“They needed to be running, so the emphasis on support has really been a focus of our company from the beginning; we think of ourselves as servicing the manufacturer,” Smith says. KSi’s AutoTreat seed treatment automation platform handles support calls with remote connectivity and screen sharing that allows visibility into the inner-workings of the system. Customers with multiple ag retail locations can better manage those locations from anywhere with an internet connection — tracking inventory, monitoring accuracy, and tying into their business and agronomy systems.
“By doing so, when we’re in treating season, we can take calls 24/7. We took over 8,000 of them last spring. With the ability to service through internet connectivity, we had an average call time of about 11 minutes. Of those calls we got, greater than 98% of them were solved over the phone. There’s a concern that you need to be close and at a moment’s notice. But we’ve found that this model we’ve set up is taking care of customers in a way they really look for and appreciate,” Smith explains.
Similarly for Bayer, the ability to service customers 24/7 via cloud systems is key and has cut down tremendously on equipment downtime. Ginisty adds that Bayer’s service technicians’ deep knowledge of seed treatment products “allows them to more than just work on a piece of metal. We have cases where they will provide recommendations to the operator on how to enhance the treatment by changing the recipe, adding or taking water out, depending on the situation,” he says.
5. Improving Accuracy
“We’ve used the term ‘precision ag’ for many years, but I believe we are now entering the era of precision seed care,” says Jeff Ochampaugh, President, Agrilead.
While seed treatment application rates are typically expressed as ounces per hundred pounds of seed or ounces per commercial seed unit, “the rate of active ingredient (AI) that is ultimately delivered per seed is really important, not just for traditional fungicides and insecticides but also for nutritionals and biological plant growth-promoting materials,” Ochampaugh stresses.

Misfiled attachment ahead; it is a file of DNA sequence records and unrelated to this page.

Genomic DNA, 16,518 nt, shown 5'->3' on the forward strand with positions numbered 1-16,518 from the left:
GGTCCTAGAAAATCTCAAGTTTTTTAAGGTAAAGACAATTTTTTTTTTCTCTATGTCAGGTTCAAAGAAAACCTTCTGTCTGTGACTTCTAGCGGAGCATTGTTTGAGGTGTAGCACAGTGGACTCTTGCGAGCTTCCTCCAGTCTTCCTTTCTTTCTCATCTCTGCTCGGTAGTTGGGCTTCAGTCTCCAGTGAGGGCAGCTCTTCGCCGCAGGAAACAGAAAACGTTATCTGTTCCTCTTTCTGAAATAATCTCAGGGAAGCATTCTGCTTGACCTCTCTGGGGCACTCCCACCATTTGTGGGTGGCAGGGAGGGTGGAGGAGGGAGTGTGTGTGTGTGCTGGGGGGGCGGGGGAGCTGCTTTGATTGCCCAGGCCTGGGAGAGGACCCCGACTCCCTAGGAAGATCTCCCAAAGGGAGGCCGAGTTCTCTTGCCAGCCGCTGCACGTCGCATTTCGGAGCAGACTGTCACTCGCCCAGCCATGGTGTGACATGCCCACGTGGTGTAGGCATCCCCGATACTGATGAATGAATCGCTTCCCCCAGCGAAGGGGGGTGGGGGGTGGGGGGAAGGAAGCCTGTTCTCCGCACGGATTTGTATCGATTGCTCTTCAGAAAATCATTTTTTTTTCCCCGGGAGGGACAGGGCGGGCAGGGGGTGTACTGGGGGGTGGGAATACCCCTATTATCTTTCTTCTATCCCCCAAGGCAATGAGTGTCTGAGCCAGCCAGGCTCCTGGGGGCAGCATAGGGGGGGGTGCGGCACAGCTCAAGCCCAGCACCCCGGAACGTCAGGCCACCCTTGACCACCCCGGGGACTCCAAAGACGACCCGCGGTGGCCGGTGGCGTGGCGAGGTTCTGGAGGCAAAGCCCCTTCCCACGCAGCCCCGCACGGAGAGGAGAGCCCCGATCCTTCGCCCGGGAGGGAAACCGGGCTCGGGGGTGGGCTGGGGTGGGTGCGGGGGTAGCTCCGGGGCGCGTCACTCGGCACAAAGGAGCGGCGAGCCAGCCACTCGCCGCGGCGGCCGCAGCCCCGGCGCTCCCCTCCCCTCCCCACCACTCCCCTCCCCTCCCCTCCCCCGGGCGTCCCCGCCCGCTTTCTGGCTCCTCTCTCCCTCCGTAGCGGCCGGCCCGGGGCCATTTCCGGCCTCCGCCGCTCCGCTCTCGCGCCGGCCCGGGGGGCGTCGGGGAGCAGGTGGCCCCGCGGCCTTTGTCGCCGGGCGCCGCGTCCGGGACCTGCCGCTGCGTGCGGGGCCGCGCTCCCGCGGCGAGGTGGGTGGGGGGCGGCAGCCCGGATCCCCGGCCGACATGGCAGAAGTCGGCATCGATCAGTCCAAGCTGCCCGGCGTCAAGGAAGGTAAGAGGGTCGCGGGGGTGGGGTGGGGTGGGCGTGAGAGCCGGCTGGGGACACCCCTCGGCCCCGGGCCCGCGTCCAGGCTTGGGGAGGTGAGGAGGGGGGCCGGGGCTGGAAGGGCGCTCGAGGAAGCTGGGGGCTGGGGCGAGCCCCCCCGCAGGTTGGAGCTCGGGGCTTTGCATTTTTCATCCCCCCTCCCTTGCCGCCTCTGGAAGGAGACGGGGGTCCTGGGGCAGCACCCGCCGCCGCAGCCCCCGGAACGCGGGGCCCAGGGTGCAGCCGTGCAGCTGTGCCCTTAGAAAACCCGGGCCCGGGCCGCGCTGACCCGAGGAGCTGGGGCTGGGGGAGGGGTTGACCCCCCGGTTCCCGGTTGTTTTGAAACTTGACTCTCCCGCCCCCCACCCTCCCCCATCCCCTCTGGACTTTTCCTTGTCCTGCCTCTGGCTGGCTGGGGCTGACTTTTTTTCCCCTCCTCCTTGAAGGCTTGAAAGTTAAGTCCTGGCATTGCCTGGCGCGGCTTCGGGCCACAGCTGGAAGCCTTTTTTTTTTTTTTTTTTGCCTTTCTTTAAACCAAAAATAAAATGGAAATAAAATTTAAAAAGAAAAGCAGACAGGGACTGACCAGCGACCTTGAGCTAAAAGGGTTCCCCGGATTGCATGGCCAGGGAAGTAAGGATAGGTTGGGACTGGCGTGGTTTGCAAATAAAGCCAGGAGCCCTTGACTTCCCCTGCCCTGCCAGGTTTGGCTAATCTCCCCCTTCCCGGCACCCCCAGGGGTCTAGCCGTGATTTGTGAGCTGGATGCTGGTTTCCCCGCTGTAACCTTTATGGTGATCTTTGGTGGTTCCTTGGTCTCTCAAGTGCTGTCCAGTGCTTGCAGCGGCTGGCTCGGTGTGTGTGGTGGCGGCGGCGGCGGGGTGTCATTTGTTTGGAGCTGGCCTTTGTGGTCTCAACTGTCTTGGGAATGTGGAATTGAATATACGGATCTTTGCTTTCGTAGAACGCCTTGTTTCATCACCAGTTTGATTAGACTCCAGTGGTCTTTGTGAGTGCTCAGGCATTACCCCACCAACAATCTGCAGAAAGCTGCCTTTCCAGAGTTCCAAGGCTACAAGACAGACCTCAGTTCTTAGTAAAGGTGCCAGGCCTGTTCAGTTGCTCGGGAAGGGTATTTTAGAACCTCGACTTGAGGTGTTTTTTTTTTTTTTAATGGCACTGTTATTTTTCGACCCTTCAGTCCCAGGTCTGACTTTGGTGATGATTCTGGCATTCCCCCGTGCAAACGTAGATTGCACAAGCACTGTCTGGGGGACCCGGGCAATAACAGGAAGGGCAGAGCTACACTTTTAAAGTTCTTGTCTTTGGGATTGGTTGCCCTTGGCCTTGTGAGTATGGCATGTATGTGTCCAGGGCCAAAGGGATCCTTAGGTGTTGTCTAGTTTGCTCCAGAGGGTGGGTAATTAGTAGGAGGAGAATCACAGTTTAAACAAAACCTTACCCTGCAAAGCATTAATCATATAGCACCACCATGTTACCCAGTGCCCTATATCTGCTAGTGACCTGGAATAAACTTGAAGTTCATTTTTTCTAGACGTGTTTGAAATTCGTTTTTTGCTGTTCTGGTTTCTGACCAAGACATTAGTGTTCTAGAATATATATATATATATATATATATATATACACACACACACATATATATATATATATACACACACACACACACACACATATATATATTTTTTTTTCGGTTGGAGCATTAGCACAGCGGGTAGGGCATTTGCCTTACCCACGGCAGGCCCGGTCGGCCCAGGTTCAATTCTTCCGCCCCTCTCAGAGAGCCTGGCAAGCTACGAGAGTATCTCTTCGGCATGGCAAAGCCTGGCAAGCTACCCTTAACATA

AgriLead, known for its NOVO Seed Care Prescription Management System, expects to take that platform to the next level with its Seed Care Pro subscription-based virtual seed care management system, which it is set to launch this coming season. Long in the making (longer than it even expected), Seed Care Pro does the math on how much AI to apply per seed, tracks individual AIs associated with products being applied to the seed, and tells the operator exactly where to set the treater with instructions that operator can understand.
“In the era of precision seed care, we begin to look at things differently — an example might be soybean inoculant. It may be that 2 million nitrogen-fixing bacteria applied per seed is sufficient in an Illinois field with soybean cropping history, but 3 to 4 million applied per seed may be needed on a Kansas field without soybean cropping history,” he says.
No matter a decline in the downstream treating market, KSi’s Smith says there is a focus, and that focus is on getting better at treating seed.
“When it comes to accuracy, they’re looking at automation software that allows them to control the process better; they want to leverage data,” he says. KSi’s AutoTreat platform, which is improved from a year ago, allows users to monitor multiple sites simultaneously for accuracy and inventory. “It opens up the ability to really leverage all that data we have been collecting, so if I’m getting accuracy reports I’m going to notice if something is not accurate a lot sooner and I can make adjustments,” Smith says.
Of the 4,200 USC treaters running today, 2,000 of those are manual LP treaters, which it made through 2010. Getting those 2,000 converted to a more user-friendly operating system is the ultimate goal.
“Over 40% of the treating systems that are out there are still running with manual systems. Any time there is a manual system, it makes accuracy of the seed treatment kind of an unknown,” Hemphill says. “We’re in that transition phase now — to get people to understand the seed treatment they’re selling is adding value and their job to apply accurately is what they need to get set up for their customers.”
Ochampaugh sums up the goal of seed care equipment: “I look at precision seed care as just another step forward in terms of targeting our crop protection and growing more crop. … The more we can do to ensure the crop establishes itself strongly the first time, then we’ve made a huge step forward in terms of productivity and environmental respect for what we’re ultimately trying to accomplish.”